And so, with my wadded Sporty in hand, Pat and the boys went to work putting Led Sled’s hardtail kit to the test. The kit comes with a rear fender, battery tray, and oil tank already mounted. First of all, they ripped my bike apart and threw everything away, save for the motor and the front half of the frame — all the easier to register and insure it, given the stamped VIN numbers. “We cut the frame right behind the top motor mount on the backbone and then 3″ underneath the rear motor mount,” explains Pat. “Those welds and cuts are right at motor mounts. So even though you’ve just welded it, the rigidity of the mill, which adds a lot of the structure to the frame, basically holds the entire bike together anyway. You could probably run these kits without even welding because of where we strategically place the slugs to slide into the tubes. From there, we just started throwing our parts on it.” Like their new floorboards and that blink-and-you’ll-miss-it covert license tag. “We call it our fleeing and eluding bracket because … ” Just take a guess, please.

Things came together pretty quickly, and Pat claims the build was just plain fun and simple. “After all, our goal is to make it as easy as possible for a dude in his garage to install our parts,” Pat says. “Your bike mainly consists of our hardtail kit. We wanted to show how good your bike can look with just that. When it came time to give it flash, Paughco gave us that bitchin’ front end. Then I narrowed the tank to bring that skinny feel into play.”

And does anyone notice those bars? “With those, we went for an edgy, out-there, hardcore feel. Nothing traditional. You can change the whole attitude of a bike with just handlebars.” Mission most definitely accomplished. “It’s funny. The bike is really so simple, but you still just have to stare at it.” And stare at it people do, often in a trance. After a prolonged meditation, one transfixed friend (an Irishman) mumbled, “It’s amazing, like, Steve McQueen meets Liberace.” Priceless.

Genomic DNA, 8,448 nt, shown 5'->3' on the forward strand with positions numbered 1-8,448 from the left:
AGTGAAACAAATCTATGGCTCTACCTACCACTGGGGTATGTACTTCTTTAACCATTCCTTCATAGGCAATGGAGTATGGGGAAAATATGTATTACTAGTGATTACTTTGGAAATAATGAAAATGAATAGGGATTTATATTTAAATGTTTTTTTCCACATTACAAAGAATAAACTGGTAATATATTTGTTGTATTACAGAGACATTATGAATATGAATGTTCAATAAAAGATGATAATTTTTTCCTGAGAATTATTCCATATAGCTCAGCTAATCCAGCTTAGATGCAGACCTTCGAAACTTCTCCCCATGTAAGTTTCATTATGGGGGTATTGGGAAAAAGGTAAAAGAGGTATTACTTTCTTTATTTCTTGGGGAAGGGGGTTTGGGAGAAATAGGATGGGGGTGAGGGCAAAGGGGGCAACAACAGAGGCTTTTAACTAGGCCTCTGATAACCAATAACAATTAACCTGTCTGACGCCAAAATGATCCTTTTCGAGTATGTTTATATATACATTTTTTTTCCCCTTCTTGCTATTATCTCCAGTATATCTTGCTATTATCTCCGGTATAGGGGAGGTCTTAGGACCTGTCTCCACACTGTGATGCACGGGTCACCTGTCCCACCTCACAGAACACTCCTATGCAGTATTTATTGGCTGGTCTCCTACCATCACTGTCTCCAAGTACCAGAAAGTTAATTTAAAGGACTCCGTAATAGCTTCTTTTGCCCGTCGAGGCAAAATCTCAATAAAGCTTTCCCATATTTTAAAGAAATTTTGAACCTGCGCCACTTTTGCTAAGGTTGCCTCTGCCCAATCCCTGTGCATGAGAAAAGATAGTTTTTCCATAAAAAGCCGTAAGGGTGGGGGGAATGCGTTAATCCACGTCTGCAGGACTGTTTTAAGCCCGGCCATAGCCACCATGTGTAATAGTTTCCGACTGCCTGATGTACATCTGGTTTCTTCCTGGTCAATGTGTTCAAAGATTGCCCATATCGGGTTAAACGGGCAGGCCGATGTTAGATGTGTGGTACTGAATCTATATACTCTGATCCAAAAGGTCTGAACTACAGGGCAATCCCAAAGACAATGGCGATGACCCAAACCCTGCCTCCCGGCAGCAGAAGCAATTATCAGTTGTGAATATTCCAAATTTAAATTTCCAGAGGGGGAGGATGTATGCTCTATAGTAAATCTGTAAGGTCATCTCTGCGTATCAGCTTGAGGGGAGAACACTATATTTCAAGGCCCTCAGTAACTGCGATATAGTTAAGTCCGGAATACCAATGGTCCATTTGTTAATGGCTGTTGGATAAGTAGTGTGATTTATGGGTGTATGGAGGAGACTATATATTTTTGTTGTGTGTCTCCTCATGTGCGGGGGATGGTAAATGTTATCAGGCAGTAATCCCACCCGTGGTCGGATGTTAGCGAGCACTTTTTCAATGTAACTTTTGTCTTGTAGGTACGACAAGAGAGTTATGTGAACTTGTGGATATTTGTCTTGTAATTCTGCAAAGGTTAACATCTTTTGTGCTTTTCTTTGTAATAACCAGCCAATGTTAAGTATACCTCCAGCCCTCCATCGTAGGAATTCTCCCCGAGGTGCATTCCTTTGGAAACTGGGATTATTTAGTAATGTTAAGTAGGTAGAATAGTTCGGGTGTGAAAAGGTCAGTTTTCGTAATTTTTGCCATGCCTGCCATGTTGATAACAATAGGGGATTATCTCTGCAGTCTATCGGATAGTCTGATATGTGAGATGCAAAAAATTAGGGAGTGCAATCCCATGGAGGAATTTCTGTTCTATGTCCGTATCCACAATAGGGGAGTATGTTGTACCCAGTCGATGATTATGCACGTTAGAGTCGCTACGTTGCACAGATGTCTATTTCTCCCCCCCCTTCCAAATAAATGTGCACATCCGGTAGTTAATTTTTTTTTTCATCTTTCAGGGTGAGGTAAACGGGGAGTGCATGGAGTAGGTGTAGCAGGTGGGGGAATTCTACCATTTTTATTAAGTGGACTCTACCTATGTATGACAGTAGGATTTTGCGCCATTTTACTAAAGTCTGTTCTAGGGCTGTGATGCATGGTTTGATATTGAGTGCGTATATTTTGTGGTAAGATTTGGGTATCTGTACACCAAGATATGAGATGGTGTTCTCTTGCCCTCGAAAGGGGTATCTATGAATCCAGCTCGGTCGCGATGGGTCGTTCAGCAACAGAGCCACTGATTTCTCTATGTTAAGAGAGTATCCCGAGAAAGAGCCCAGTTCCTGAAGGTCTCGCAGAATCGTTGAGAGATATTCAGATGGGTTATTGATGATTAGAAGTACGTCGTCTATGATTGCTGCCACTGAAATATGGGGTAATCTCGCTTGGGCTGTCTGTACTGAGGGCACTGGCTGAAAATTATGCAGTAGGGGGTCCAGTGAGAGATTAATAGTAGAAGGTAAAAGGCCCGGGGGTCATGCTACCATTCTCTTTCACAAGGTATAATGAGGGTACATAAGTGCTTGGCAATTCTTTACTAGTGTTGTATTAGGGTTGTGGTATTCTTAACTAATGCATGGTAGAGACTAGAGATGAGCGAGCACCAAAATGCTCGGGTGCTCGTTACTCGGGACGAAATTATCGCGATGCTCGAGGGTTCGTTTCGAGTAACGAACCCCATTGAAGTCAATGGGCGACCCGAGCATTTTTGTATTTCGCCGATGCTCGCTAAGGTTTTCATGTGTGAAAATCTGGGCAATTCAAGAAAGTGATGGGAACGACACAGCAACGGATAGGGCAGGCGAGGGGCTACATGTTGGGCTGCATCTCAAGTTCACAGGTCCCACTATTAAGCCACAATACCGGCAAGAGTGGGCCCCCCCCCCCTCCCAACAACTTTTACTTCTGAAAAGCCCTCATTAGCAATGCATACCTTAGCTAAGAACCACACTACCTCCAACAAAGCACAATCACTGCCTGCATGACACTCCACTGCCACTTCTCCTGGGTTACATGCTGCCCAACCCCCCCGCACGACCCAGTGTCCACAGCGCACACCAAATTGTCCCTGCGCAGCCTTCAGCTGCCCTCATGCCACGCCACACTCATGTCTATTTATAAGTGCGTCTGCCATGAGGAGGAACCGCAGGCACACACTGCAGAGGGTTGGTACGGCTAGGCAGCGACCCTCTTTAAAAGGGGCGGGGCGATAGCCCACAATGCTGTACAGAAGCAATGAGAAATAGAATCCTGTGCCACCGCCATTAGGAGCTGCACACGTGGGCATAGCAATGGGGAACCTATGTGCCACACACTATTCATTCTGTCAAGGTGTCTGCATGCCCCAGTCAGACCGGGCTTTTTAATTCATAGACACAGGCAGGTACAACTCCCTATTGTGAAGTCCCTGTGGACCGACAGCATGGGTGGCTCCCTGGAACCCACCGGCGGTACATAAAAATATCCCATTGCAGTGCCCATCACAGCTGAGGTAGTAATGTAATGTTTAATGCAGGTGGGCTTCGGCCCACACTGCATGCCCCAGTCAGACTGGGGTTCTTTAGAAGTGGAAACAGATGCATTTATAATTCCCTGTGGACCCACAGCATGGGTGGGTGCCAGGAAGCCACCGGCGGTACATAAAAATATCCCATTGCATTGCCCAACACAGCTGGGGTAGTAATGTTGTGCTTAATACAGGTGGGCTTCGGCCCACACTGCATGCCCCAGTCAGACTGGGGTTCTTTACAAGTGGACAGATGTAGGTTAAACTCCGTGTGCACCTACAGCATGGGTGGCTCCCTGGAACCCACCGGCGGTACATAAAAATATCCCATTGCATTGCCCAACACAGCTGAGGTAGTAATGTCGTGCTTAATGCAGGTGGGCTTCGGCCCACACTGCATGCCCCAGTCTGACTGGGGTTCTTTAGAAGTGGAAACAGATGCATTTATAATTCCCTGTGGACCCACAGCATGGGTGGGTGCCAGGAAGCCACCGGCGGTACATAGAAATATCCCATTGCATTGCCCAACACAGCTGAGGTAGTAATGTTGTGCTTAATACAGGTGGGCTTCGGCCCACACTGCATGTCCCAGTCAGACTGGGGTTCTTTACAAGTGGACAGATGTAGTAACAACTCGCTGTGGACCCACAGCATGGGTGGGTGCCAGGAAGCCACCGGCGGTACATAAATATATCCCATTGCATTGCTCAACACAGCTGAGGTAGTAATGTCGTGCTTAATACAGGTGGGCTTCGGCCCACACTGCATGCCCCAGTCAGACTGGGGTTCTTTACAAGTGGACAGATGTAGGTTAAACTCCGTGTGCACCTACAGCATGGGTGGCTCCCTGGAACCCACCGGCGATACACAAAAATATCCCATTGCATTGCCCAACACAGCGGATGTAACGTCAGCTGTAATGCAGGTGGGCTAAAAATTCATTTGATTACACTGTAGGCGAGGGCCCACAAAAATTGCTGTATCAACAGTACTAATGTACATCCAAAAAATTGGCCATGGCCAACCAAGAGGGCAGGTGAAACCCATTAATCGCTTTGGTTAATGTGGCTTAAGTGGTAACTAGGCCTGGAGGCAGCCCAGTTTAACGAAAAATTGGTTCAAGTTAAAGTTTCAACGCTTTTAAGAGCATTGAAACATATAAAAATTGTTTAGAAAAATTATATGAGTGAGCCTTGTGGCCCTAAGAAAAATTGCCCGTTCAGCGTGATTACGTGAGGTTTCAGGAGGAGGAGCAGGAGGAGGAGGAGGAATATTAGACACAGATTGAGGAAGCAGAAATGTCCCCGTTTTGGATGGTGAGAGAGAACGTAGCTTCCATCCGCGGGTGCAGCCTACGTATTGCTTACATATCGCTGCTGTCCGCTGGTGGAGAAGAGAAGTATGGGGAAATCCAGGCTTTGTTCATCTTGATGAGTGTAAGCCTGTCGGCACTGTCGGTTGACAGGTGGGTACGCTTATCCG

On that note, perhaps it’s time to address the way this golden knockout rides. Being a suicide-foot-clutch, jockey-shift, no-front-brake conundrum, it takes some getting used to. For most people, it’s probably not the most ideal machine to tackle the mean streets of, say, New York City. Then again, most people wouldn’t even think of riding this bike — even if they could figure it out, that is. In that respect, it’s got a form of natural theft protection. The truth is, once you get in the groove, it’s an incredibly fun, fast, and nimble animal to bang around on. Just try to avoid the many yahoos who almost crash into you trying to catch a glimpse of a machine they may have never seen the likes of before. It’s not easy being gold. And a Led Sled.

As much as I’d like to beat my chest and say that I’ve logged many miles on this beauty, the honor belongs to Chris Maida who cranked it all the way up the East Coast from Daytona to New York, except for a 200-mile trip to Charlotte to fix a blown head gasket, in three days! I had to fly home. Does that make me soft? Maybe. But my time will come. For the moment, though, Chris, bastard that he is, reigns as the true warrior. You don’t know how it pains me to write that.

Now I’m going to stare at my gorgeous golden girl. AIM

Harley Bagger Magazine Daytona Party Bike Show

American Iron Magazine and Motorcycle Bagger are throwing a magazine launch party and bagger bike show at the Broken Spoke Saloon in Ormond Beach, FL.

The launch party for our new Motorcycle Bagger magazine and free bagger motorcycle show starts around 1 pm, Friday March 11 during Daytona Beach Bike Week.

Meet our editors and have some fun. We will be looking for custom and classic Harley baggers to photograph and feature in our magazines.